6 Must-Know Blog Trends for Your Brand (Part Two)
And, welcome back! The last time you visited, you probably read our top four benefits of working with sponsored bloggers. If you haven't, find a link to it at the end of this post.
Want to take your blogger-brand relationships to the next level? Here are six trends we’ve identified that will ensure your next sponsored blogger campaign is set up for success!
Trend #1: Blogging is now a full-time job.
According to a recent Maxwell PR study (see infographic below), 35 percent of top food bloggers reported spending more than 35 hours per week on blogging and 43 percent estimated that they’ll prepare more than 20 sponsored blog posts in 2016. In short, blogging may not just be a hobby - it can be a livelihood.
- Tip: Build relationships and treat bloggers just as you would any other client or vendor. Respect their pricing and the time it takes for them to create great content.
Trend #2: Bloggers maintain bonafide editorial calendars and plan content well in advance.
Just like magazines and other traditional media, bloggers nowadays are planning their posting schedules well in advance of publish dates. In fact, some of the bloggers our PR agency works with are planning editorial content anywhere from a few weeks to a few months in advance.
- Tip: Plan at least six weeks prior to publication. To adhere to bloggers’ editorial calendars, brands are best suited planning to send product, brand messaging and any photo assets needed to complete a post a good month or two in advance. This will allow the blogger enough time (especially in the case of food bloggers who kitchen test new recipes) to develop and test content for the post in addition to taking and editing photos.
- Bonus Tip: Be flexible! Close to 40 percent of bloggers surveyed in the Maxwell study work with 10+ brands a year, which means they have multiple deadlines. Just as in our own schedules, delays may come up and publishing dates may need to be shifted a day or two. If there is no wiggle room on a posting date, make sure that’s outlined in your sponsored blogger’s contract. (Yes, sponsored bloggers we work with have quite detailed contracts, outlining pricing per post - ranging anywhere from hundreds to thousands of dollars per post - type of product used, and even the number of social shares required to promote their post.)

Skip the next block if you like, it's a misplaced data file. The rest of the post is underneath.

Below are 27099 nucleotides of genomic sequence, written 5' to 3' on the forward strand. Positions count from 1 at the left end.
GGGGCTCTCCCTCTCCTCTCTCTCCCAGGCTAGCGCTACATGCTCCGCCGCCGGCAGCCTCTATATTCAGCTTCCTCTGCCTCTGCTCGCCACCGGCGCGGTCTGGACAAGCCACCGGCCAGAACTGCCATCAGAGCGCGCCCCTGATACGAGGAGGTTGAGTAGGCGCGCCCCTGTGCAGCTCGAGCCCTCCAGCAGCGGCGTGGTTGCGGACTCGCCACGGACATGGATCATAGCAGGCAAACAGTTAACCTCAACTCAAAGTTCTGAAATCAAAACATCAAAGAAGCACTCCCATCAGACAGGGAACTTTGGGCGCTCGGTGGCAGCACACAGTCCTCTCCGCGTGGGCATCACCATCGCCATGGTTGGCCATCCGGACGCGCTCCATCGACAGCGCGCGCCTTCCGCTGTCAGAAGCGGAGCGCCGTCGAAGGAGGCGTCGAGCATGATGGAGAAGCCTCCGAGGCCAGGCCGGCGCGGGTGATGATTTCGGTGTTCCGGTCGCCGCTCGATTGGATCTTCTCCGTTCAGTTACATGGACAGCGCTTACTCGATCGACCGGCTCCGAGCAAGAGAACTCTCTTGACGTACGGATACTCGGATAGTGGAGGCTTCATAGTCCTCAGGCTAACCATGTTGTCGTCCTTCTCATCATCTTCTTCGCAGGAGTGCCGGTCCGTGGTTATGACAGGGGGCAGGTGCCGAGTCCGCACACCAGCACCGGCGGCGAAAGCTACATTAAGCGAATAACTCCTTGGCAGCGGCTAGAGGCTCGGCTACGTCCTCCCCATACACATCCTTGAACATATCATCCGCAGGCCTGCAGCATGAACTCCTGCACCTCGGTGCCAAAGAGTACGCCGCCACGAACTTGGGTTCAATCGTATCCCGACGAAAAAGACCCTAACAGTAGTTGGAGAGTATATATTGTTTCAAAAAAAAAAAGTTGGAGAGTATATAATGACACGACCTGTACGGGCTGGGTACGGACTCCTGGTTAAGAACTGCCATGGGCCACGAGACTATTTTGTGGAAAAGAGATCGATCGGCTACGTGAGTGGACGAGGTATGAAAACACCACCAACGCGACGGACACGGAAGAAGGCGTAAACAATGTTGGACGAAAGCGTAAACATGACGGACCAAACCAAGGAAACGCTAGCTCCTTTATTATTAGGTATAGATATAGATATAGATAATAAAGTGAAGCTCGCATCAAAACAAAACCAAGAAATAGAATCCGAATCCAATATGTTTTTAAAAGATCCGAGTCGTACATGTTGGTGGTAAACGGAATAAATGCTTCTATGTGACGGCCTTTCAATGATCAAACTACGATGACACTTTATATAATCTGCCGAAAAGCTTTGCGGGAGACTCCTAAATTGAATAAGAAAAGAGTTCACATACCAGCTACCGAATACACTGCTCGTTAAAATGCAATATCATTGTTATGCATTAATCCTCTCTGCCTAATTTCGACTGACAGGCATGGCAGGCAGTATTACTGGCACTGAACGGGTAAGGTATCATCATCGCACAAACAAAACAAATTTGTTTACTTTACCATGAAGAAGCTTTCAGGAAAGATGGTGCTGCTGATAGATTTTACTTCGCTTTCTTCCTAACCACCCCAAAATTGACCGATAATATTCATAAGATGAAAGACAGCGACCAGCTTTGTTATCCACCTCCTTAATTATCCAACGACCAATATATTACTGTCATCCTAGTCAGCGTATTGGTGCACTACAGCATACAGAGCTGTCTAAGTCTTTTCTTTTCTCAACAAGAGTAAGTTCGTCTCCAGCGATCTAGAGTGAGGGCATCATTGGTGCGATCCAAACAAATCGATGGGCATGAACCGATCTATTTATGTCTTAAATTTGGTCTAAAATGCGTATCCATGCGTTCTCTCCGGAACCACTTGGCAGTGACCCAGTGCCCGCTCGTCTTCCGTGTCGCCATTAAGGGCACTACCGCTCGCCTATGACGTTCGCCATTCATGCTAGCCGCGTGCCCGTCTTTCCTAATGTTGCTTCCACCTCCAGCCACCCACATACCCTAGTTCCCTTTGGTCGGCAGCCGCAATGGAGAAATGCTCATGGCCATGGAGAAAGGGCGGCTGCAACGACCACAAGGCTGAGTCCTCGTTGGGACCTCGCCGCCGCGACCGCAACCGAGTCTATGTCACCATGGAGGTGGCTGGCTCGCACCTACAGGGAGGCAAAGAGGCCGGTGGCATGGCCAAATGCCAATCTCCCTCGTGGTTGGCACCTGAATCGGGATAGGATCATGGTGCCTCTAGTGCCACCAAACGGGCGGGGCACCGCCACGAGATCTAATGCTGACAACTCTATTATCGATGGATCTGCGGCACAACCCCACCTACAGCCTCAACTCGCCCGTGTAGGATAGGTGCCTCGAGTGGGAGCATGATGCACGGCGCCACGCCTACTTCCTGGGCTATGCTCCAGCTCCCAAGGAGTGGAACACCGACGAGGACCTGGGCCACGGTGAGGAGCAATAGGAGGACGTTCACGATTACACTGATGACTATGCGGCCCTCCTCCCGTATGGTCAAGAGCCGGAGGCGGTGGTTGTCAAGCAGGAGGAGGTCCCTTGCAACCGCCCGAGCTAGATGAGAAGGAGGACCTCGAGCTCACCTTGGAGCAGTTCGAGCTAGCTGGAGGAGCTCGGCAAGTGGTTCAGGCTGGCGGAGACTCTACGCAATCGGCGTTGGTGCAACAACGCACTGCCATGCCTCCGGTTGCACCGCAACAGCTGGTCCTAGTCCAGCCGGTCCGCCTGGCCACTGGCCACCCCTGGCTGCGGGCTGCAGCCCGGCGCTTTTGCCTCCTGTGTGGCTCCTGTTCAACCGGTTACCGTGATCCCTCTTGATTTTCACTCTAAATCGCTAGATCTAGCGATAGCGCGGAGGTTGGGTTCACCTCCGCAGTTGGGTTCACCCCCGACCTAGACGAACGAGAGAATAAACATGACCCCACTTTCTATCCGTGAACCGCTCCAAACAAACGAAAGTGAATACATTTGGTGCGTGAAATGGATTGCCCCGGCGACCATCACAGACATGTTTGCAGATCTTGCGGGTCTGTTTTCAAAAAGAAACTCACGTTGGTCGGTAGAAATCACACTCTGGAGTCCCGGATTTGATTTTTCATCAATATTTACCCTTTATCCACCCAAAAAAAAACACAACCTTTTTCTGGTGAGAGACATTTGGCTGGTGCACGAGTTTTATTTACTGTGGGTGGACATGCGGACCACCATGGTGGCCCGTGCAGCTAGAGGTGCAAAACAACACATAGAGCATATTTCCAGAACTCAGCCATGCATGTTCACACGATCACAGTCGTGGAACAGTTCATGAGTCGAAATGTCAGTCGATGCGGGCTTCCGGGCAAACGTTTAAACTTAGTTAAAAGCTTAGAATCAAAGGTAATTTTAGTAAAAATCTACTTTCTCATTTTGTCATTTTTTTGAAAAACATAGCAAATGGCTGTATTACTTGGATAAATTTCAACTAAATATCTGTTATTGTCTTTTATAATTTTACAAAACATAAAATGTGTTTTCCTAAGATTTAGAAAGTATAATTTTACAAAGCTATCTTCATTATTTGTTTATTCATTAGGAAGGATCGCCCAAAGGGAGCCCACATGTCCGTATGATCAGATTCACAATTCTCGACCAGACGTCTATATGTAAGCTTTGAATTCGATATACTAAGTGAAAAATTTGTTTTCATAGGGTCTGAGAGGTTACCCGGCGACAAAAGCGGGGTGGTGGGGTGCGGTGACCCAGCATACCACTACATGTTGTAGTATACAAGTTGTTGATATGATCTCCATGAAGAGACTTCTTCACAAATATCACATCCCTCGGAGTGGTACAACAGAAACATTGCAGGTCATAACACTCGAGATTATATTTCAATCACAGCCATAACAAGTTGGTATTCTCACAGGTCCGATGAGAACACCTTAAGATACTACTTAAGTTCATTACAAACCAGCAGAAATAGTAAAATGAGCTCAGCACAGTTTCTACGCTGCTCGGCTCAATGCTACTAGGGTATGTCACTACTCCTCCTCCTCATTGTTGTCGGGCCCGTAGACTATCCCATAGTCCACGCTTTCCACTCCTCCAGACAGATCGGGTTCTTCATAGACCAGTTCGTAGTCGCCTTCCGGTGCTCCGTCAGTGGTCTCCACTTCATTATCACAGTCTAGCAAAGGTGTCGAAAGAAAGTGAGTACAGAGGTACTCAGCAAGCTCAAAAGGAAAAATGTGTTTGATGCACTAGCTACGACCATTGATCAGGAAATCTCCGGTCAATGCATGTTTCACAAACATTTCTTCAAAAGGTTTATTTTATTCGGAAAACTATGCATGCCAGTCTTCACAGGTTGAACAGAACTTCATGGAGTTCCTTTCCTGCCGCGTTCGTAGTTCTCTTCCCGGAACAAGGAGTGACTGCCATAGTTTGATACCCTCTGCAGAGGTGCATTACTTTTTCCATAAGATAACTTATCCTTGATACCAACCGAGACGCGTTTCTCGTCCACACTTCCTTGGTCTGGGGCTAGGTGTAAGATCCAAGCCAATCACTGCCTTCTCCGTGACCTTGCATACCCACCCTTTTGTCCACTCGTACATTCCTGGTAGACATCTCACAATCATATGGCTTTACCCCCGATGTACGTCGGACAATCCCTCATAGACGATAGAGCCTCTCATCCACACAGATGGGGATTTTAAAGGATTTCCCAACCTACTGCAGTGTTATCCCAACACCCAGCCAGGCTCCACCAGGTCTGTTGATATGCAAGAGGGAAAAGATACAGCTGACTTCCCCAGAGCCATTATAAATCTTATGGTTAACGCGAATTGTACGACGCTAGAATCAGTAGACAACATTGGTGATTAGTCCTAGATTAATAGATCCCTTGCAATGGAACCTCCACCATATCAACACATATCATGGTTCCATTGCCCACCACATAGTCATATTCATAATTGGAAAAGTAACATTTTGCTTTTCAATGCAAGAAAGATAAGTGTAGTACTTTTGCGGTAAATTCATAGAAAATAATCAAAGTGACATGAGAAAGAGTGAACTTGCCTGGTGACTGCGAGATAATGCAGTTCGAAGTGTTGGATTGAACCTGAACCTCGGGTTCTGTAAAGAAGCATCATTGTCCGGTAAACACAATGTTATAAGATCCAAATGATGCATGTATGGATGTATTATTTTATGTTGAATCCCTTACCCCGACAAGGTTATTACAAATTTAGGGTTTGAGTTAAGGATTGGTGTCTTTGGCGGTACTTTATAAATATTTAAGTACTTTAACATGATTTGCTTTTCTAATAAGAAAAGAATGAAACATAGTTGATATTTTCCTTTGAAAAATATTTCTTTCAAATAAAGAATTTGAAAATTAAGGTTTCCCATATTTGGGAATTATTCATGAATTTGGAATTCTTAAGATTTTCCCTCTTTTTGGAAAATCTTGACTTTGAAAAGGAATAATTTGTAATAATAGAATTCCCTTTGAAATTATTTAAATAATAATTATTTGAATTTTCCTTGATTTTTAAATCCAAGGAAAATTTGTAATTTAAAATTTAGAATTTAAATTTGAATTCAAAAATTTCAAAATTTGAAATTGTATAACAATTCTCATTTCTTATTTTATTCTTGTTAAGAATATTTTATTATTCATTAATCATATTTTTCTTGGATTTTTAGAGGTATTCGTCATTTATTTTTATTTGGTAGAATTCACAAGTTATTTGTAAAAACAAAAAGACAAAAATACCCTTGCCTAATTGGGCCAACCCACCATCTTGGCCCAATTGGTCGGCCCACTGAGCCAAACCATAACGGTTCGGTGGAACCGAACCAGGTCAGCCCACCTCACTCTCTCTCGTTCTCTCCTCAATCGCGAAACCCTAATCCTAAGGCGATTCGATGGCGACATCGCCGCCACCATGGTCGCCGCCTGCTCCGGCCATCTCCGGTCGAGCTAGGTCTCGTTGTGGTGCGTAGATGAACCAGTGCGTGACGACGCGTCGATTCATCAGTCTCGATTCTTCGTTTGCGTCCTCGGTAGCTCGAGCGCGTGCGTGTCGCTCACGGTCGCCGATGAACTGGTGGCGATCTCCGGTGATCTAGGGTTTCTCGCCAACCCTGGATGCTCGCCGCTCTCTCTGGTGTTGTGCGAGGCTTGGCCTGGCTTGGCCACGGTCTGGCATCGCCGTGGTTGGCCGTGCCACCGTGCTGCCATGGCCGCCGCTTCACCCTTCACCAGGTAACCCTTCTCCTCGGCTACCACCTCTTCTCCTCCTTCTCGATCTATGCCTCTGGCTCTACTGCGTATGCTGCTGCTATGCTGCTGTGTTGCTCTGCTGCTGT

Trend #3: Tightened non-compete timeframes are the new reality.
When brands work with sponsored bloggers, they often negotiate that the blogger not work with competitive brands. For example, if a brand like Coke were working with a sponsored blogger, they wouldn’t want them to promote its products one day and those of its competitors, such as Pepsi, the next.
That non-compete timeframe during which the blogger cannot enter into another contract with a direct competitor of that brand, is increasingly limited in scope. They are still important to brands, but have become a negotiating chip for bloggers.
- Tip: To eliminate any surprises, make sure to discuss non-compete timeframes, that your brand is comfortable offering to the blogger during your initial introduction via phone or email. This non-compete should be based on your brand’s comfort level and could include a 30-day non-compete that covers only direct competitors' products or up to a three-month compete that covers all similar types of products in your industry. Either way, this introduction serves as a good time to learn if the blogger is participating in any current sponsorships with your brand’s competitors that could limit or conflict with your partnership.